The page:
13 July 2011

900 miles in a '78 Lotus?

Are you considering a road trip in your classic car this summer? Hagerty magazine Associate Publisher Jonathan Stein undertakes the challenge in our latest video by attempting to drive a notoriously unreliable Lotus Esprit from Pennsylvania to St. Louis. Check it out to see if he – and, more importantly, the car – made it in one piece. In addition, read on for our tips to ensure your car goes the distance.

Long trips in a classic car are possible as long as you’re careful

 
Driving a long distance in an older, famously unreliable car may sound reckless, but we were anything but careless in our preparation for the trip. The precautionary steps we took before and during our journey can be put to work in virtually any car you’ve recently acquired. Before you embark on a long trip in a classic car, consider the following:

  1. Make sure you buy a good car. Inspect it personally or, better yet, have an expert inspect it for you. Starting with a reasonably well-cared-for car is essential if you want to make it to your destination.
  2. Insist on thorough trip preparation. We sought the expertise of Possum Hollow Motorsports before setting out and requested extra fluid and belt services. During that process, the mechanics found issues with the carburetors, fuel pump, timing belt and cooling system. Because we asked and paid for extra service, problems were identified and solved before we hit the road.
  3. Stock up on spare parts. Of course, if you buy them, you’re almost guaranteed not to need them. Nevertheless, make sure you have belts, hoses, ignition parts and plugs. Also take along basic tools, oil and a jug of water. Often parts for classics are difficult to find. As long as you have them with you, any number of shops can help get you back on the road.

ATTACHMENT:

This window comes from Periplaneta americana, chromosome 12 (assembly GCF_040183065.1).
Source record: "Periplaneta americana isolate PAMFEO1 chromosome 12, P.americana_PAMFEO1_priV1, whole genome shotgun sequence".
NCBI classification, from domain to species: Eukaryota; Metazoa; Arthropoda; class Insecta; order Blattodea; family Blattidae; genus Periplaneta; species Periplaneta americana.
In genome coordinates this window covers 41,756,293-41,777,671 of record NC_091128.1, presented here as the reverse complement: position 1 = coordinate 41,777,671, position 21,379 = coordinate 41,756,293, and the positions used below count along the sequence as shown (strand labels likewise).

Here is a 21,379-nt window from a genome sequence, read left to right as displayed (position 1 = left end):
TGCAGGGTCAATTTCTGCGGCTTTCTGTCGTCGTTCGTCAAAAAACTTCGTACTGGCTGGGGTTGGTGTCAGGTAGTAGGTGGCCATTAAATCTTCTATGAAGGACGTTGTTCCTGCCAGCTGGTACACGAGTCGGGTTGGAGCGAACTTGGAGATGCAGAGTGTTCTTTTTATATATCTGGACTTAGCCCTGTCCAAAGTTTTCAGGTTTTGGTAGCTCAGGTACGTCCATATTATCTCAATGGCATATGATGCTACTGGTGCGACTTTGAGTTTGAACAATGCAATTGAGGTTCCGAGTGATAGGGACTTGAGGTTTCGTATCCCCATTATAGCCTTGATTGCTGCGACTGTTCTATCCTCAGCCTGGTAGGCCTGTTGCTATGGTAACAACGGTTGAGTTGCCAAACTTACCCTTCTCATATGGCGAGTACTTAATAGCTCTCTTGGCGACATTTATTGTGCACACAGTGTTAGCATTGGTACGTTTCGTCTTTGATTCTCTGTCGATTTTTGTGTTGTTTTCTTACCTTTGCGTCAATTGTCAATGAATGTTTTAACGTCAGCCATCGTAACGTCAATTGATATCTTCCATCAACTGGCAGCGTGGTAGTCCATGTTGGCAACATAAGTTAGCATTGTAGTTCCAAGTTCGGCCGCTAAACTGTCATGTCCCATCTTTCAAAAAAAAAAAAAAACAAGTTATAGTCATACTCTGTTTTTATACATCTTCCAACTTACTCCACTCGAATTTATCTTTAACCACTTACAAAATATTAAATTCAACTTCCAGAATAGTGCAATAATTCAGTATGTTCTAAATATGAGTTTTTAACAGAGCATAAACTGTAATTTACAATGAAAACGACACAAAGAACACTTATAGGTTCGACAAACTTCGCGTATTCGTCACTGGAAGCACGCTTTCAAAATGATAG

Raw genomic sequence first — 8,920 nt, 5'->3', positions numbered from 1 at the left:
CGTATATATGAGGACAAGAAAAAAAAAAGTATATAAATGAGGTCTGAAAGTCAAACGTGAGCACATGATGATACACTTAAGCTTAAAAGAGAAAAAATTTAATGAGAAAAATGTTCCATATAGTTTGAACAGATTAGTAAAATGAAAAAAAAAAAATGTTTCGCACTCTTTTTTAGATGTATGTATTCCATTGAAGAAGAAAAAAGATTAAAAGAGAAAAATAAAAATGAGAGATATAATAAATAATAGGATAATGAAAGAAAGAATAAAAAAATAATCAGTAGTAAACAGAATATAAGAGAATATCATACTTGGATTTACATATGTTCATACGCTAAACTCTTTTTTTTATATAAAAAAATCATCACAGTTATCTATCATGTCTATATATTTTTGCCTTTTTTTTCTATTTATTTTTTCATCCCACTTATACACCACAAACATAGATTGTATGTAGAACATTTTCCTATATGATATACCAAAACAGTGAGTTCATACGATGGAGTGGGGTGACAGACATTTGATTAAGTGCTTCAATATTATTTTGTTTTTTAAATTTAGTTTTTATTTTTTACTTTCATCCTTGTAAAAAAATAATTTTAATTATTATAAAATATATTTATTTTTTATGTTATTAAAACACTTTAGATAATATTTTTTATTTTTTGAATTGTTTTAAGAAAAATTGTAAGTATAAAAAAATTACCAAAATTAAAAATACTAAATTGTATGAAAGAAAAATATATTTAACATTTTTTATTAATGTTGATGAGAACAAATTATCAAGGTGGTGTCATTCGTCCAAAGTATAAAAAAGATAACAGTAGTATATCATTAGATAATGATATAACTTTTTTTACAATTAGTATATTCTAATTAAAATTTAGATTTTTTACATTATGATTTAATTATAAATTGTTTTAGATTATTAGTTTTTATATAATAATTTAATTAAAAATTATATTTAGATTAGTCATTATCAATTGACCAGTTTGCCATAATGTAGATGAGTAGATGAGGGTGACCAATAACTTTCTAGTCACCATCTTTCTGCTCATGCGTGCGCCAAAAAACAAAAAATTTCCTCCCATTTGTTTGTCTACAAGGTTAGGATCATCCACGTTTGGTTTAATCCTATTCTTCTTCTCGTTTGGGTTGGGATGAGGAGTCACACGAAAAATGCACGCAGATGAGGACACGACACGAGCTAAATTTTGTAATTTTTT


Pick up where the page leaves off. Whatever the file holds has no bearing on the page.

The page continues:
4. Stay ahead of problems. We checked every fluid every time we stopped. That way, if issues came up we were ahead of them. Lucky for us, none did.
  5. Don’t push the car’s limits. To ensure we didn’t exacerbate any underlying problems, we kept to the speed limit and took it easy with turns and acceleration. If the goal is to make it 900 miles, there’s no reason to test the handling. Once you’ve reached your destination, find a safe and legal location close to your home or repair shop to test the more exciting limits of your automobile.
  6. Plan for alternative means of travel. Because we were making a video, we had the security of knowing another vehicle was behind us and would help if necessary. Because a chase car will not normally be available to you, before you start, be sure to consider how you’ll cope with a breakdown before you set out.

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